Article

Δ9Tetrahydrocannabinol impairs reversal learning but not extra-dimensional shifts in rhesus macaques

Committee on the Neurobiology of Addictive Disorders, The Scripps Research Institute, La Jolla, CA, USA
Neuroscience (Impact Factor: 3.36). 01/2013; 235:51–58. DOI: 10.1016/j.neuroscience.2013.01.018

ABSTRACT

Expansion of medical marijuana use in the US and the recently successful decriminalization of recreational marijuana in two States elevates interest in the specific cognitive effects of Δ9tetrahydrocannabinol (Δ9THC), the major psychoactive constituent of marijuana. Controlled laboratory studies in nonhuman primates provide mixed evidence for specific effects of Δ9THC in learning and memory tasks, with a suggestion that frontal-mediated tasks may be the most sensitive. In this study, adult male rhesus monkeys were trained on tasks which assess reversal learning, extradimensional attentional shift learning and spatial delayed-response. Subjects were challenged with 0.1–0.5 mg/kg Δ9THC, i.m., in randomized order and evaluated on the behavioral measures. Peak plasma levels of Δ9THC were observed 30 min after 0.2 mg/kg (69 ± 29 ng/ml) and 60 min after 0.5 mg/kg (121 ± 23 ng/ml) was administered and behavioral effects on a bimanual motor task persisted for up to 2 h after injection. An increase in errors-to-criterion (ETC) associated with reversal learning was further increased by Δ9THC in a dose-dependent manner. The increase in ETC associated with extradimensional shifts was not affected by Δ9THC. Spatial delayed-response performance was impaired by Δ9THC in a retention-interval-dependent manner. Overall the pattern of results suggests a more profound effect of Δ9THC on tasks mediated by orbitofrontal (reversal learning) versus dorsolateral (extradimensional shifts) prefrontal mechanisms.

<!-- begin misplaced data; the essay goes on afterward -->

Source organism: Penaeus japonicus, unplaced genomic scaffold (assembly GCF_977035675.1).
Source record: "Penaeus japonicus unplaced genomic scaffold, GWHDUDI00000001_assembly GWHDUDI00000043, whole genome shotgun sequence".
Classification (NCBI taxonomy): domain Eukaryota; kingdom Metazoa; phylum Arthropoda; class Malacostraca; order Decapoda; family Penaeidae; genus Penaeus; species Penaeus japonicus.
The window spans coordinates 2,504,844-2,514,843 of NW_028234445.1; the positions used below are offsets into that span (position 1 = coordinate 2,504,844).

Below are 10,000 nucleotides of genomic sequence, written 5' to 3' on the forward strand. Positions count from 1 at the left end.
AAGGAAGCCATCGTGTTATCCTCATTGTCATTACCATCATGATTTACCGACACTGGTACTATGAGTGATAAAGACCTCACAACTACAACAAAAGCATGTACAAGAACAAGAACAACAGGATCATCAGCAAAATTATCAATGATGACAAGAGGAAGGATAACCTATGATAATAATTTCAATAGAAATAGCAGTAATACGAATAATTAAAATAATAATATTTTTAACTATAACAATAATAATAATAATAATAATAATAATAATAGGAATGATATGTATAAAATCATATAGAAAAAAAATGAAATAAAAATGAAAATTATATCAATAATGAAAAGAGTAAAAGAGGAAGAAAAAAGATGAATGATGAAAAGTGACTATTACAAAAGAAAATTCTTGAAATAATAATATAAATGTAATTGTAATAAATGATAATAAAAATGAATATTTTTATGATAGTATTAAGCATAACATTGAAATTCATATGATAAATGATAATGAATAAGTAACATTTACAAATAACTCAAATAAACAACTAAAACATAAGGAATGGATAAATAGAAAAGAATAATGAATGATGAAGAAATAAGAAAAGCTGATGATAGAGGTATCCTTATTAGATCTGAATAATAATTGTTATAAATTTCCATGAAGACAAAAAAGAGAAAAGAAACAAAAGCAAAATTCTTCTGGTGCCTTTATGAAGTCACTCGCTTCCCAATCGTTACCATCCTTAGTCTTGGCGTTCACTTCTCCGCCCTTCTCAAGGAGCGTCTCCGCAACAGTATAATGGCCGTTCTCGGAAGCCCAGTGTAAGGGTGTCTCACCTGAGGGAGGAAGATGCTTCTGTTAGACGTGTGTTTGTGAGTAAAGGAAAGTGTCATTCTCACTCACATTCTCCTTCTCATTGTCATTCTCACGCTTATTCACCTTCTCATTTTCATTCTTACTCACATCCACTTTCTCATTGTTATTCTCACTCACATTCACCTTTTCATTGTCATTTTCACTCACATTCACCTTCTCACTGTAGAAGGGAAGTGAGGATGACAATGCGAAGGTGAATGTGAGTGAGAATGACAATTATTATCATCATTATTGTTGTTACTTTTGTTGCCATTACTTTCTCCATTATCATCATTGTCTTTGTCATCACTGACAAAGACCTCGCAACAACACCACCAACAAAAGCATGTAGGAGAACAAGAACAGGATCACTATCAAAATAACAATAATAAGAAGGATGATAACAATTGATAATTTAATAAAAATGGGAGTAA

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    • "It is a cognitive function that is frequently reported to be affected by drug use. Preclinical research has revealed that cannabis and cocaine are associated with impaired reversal learning (Egerton et al. 2005; Sokolic et al. 2011; Wright et al. 2013; McCracken and Grace 2013; Schoenbaum et al. 2004). Furthermore, chronic cocaine use in human addicted "
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    • "However, similar to Y-maze performance, there was no effect of chronic CP treatment, strengthening the selectivity of its action on PPI. Thus, although previous studies have shown involvement of both the endocannabinoid system and BDNF in memory formation and consolidation (Papaleo et al., 2011; Panlilio et al., 2012; De Bitencourt et al., 2013; Wright et al., 2013), in our protocol including chronic CP treatment followed by a 2-week washout, there were no such effects. Future studies could include the acute effects of cannabinoid receptor stimulation on memory function in BDNF HET mice and controls after chronic pre-treatment with CP, similar to the PPI studies presented here. "
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